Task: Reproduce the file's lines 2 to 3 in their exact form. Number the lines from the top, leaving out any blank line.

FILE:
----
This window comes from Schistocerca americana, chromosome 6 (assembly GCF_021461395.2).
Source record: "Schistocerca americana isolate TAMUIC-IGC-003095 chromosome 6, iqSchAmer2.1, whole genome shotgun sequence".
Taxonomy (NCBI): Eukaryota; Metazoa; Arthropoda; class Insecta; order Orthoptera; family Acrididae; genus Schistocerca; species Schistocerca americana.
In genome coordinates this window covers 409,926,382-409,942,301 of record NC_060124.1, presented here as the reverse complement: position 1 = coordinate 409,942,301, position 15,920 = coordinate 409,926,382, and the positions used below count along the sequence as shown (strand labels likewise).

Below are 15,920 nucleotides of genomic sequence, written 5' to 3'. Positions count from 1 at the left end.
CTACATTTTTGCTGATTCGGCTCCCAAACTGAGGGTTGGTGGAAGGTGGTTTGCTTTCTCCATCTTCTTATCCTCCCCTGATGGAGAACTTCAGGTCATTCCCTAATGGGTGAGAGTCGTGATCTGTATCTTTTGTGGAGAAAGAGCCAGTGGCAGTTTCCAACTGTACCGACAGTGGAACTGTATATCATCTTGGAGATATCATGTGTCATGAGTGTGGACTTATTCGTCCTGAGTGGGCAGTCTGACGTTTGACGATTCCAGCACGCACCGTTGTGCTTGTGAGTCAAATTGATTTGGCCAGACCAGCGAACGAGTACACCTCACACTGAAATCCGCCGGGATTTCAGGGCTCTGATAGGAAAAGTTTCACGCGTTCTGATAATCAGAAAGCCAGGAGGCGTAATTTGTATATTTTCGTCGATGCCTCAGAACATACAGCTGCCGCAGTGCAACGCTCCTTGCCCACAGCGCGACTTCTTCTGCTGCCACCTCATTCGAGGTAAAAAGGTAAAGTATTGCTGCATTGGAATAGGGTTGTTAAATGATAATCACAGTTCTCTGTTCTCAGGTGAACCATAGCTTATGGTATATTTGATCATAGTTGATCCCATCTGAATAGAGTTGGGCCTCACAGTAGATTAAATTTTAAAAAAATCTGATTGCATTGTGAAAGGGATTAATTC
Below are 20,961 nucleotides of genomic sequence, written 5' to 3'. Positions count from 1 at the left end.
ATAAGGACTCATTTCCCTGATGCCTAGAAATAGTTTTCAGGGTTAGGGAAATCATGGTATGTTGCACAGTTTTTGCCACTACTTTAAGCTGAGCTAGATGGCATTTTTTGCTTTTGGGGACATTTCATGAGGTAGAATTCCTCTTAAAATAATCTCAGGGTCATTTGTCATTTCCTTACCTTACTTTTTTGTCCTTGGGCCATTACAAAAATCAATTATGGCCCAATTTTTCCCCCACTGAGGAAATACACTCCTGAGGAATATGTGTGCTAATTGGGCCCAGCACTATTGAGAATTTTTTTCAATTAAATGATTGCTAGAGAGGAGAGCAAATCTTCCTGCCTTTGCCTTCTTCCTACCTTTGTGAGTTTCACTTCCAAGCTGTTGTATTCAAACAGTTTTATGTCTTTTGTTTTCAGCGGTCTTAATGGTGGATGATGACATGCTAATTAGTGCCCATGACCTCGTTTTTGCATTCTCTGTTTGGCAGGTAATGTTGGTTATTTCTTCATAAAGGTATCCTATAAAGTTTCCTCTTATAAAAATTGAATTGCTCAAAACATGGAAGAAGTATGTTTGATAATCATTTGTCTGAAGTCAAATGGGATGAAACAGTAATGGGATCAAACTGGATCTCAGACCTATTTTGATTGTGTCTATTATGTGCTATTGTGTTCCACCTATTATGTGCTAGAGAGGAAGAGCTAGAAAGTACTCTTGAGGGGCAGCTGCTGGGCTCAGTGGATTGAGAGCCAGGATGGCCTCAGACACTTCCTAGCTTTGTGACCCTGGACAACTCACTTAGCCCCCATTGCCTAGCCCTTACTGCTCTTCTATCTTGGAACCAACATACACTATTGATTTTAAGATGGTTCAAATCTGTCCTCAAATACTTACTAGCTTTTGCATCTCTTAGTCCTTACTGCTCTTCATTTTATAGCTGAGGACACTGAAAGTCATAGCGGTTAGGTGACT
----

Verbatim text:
Source record: "Schistocerca americana isolate TAMUIC-IGC-003095 chromosome 6, iqSchAmer2.1, whole genome shotgun sequence".
Taxonomy (NCBI): Eukaryota; Metazoa; Arthropoda; class Insecta; order Orthoptera; family Acrididae; genus Schistocerca; species Schistocerca americana.